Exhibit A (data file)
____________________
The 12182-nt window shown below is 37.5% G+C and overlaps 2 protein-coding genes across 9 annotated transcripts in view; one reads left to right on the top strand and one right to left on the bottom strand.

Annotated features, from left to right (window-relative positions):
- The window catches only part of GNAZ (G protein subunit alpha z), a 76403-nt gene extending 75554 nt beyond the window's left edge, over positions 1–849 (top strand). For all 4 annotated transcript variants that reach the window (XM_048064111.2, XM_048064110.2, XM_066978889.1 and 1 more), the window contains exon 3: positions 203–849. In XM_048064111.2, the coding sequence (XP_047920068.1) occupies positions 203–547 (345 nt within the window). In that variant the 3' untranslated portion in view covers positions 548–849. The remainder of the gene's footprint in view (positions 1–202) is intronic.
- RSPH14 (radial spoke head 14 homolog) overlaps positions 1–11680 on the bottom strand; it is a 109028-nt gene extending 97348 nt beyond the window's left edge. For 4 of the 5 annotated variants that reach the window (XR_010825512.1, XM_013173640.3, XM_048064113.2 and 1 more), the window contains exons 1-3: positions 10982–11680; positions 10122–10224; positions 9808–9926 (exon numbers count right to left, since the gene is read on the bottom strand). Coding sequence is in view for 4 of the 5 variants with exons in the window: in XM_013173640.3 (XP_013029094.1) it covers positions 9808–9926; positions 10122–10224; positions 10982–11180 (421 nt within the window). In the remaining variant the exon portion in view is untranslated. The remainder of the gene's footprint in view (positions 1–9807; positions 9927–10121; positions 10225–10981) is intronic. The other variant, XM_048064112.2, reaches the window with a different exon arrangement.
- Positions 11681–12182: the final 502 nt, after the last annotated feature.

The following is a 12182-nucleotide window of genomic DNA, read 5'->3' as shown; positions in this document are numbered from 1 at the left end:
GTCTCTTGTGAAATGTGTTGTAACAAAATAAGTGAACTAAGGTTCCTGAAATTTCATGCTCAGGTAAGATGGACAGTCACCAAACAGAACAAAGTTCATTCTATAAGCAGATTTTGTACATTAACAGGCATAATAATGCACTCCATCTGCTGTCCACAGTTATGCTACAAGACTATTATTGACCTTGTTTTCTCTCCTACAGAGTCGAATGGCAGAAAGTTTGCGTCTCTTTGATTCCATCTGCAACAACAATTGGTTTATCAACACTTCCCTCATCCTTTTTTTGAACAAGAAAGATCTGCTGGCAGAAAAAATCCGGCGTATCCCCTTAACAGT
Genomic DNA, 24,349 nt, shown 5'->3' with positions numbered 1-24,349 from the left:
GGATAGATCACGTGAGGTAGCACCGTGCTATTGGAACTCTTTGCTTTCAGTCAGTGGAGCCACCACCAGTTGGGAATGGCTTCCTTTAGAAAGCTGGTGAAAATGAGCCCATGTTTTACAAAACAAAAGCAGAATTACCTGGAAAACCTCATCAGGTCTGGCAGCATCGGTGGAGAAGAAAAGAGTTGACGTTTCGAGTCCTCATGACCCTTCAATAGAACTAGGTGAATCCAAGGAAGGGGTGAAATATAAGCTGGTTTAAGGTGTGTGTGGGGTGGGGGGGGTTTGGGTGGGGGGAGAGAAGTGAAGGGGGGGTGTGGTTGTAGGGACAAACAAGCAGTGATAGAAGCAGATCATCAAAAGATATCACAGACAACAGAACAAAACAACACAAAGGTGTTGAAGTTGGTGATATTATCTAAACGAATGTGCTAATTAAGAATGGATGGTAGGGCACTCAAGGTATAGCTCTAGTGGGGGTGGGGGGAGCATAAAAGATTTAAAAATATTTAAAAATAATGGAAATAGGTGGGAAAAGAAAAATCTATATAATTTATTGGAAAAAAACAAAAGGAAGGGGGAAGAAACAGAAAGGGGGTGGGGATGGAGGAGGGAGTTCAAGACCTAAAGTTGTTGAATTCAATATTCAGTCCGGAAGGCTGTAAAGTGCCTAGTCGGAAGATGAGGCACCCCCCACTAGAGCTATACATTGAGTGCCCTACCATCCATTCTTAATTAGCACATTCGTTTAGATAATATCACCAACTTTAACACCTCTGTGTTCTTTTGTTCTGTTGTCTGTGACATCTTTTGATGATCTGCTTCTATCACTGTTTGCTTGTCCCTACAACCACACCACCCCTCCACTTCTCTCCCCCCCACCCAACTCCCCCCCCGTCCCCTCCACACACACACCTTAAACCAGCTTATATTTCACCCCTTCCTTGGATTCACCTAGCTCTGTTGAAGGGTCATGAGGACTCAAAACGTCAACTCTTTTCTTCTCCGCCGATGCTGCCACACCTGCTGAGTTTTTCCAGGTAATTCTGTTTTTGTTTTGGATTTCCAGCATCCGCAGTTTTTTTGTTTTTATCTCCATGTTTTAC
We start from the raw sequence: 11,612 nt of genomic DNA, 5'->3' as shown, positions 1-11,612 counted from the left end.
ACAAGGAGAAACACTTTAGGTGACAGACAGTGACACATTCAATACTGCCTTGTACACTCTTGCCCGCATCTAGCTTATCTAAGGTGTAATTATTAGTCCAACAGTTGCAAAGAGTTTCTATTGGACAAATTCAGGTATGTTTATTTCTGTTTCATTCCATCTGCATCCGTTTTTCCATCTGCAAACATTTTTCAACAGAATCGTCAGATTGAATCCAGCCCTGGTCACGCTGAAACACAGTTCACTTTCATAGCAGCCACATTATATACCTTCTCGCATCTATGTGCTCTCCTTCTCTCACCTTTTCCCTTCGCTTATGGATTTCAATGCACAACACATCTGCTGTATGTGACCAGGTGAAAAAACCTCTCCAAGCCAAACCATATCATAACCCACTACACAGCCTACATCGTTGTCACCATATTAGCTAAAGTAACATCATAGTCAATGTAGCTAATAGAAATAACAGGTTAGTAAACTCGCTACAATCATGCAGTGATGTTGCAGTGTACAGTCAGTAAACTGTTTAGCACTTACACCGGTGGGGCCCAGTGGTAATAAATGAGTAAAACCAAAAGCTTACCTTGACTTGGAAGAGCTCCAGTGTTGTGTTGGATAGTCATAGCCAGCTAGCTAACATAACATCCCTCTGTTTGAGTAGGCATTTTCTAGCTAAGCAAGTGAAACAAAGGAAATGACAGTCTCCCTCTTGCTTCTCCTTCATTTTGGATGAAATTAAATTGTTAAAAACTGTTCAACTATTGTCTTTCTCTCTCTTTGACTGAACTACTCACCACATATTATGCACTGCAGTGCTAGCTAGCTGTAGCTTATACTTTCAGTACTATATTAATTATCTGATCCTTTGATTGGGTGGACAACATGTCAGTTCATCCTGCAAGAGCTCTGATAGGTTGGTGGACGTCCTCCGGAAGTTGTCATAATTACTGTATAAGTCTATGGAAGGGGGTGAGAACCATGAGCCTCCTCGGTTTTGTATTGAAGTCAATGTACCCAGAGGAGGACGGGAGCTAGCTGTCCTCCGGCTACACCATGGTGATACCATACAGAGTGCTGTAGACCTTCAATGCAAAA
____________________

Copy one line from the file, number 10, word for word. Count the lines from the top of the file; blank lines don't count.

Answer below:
We start from the raw sequence: 11,612 nt of genomic DNA, 5'->3' as shown, positions 1-11,612 counted from the left end.